Editor’s Note: This post is intended to provide a contextual background for understanding the complex issues that the Enough Project works on. It is part of the series Enough 101.
On June 16, student-led protests broke out in Sudan’s capital in response to austerity measures announced by President Omar al-Bashir. Since then, waves of anti-regime protests have swept through Sudan, reflecting widespread frustration with the brutality of Bashir’s 23-year-long regime and his failed economic policies. Despite a media crackdown and over 2,000 arrests, protesters continue to take to the streets. This glossary of terms can be used as a guide for understanding the recent demonstrations in Sudan.
During the first week of protests, most demonstrations were student-led. However, activists urged all Sudanese citizens to mobilize on Friday, June 22, naming the protest “Sandstorm Friday,” a reference to the sandstorms that often take place at this time of year. Fridays are frequently chosen as a day to mobilize because congregational worship and prayers take place on that day. On June 22, hundreds of Sudanese took to the streets after the Friday prayers. The protest movement expanded beyond the university community and gained significant momentum after Sandstorm Friday.
Sudan’s security forces cracked down heavily on journalists and activists following the events of Sandstorm Friday. Usamah Mohamed, a popular social media activist, was arrested on June 22. After his arrest, a massive Twitter campaign was launched to bring attention to the blogger’s detainment, using the hashtag #FreeUsamah. The activist group Girifna reports that Usamah was transferred to Kober prison and may face long-term detainment.
After protesters took to the streets for the second week in a row, Bashir’s top aide, Nafie Ali Nafie, claimed that toppling the regime would be as impossible as licking one’s elbow. Protesters threw this assertion in the regime’s face, when activist groups like Girifna called for mass protests on a day dubbed “Elbow Licking Friday.” On Friday, June 29, hundreds of Sudanese took to the streets bearing posters with slogans like: “We will lick our elbows, Nafie, and yes, it is personal.”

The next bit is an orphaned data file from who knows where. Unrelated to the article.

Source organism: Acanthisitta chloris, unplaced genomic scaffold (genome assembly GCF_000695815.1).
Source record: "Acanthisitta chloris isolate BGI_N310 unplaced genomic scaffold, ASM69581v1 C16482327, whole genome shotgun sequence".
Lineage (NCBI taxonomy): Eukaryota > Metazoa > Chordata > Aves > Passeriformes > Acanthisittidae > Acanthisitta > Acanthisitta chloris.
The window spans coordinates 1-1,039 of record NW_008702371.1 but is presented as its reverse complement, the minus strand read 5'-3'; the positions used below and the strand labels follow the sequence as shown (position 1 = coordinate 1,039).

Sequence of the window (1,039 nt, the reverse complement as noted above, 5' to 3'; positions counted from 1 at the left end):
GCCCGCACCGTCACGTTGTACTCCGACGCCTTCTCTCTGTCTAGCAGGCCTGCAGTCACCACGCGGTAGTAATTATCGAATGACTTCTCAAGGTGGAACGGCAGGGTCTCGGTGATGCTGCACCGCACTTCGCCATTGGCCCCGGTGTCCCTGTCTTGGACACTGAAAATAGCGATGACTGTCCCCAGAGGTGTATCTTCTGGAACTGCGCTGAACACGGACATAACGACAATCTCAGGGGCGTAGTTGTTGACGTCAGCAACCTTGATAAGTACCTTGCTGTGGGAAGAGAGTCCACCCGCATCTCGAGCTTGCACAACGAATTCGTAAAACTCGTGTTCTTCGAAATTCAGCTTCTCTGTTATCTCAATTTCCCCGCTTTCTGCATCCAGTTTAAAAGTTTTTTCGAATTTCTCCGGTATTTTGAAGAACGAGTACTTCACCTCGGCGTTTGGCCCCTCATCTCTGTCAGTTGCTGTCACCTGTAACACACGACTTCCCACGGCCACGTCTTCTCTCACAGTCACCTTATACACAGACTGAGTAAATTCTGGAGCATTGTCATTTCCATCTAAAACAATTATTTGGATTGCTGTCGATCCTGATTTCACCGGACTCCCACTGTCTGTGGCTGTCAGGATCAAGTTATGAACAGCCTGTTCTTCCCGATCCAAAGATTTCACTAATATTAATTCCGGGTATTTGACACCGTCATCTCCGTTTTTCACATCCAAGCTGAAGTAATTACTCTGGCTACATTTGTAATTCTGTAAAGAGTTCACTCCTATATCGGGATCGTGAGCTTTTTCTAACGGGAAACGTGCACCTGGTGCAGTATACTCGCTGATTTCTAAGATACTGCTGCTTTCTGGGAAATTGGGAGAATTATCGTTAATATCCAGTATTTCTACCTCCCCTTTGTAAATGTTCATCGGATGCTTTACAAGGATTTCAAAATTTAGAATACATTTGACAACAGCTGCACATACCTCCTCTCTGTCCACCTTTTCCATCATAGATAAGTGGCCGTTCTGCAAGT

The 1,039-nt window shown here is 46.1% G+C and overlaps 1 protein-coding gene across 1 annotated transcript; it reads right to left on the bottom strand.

Democratic Alternative Charter
Anti-regime protests have occurred in Sudan before, yet failed to gain much momentum. But analysts say that this recent series of protests may signal the end of Bashir’s rule because, for the first time, opposition parties are presenting a unified front against the Khartoum regime. On July 4, leaders of Sudan’s main opposition parties signed the Democratic Alternative Charter, a roadmap for democratic transition after the fall of the regime. This charter symbolized the unified stance the opposition parties presented against Bashir’s rule.
Kendake means “strong women” in the Cushitic language. On July 11, activists announced that they are preparing for a peaceful demonstration on Friday, July 13, dubbed “Kendake Friday.” The protest aimed to honor the role of women in this recent wave of protests and in Sudanese society.
Sudan Revolutionary Front
The Sudan Revolutionary Front, or SRF, is an alliance between rebel groups opposed to President Omar al-Bashir’s government. It is composed of Sudan People’s Liberation Movement-North, the Justice and Equality Movement and the two main factions of the Sudan Liberation Movement/Army. The SRF has thrown its support behind the protesters, calling on all political forces to create a national democratic program. The alliance of rebel groups has also welcomed the Democratic Alternative Charter but noted that more discussions are needed to finalize a comprehensive deal for the post-Bashir regime. The SRF’s support for the protesters indicates to some analysts that this is another sign that Bashir’s rule will end, since, for the first time, a diverse array of opposition groups are rallying to ensure the fall of the regime.
Read other Enough coverage about the protests in Sudan at our #SudanRevolts page.
This post was updated to include the section about the Sudan Revolutionary Front.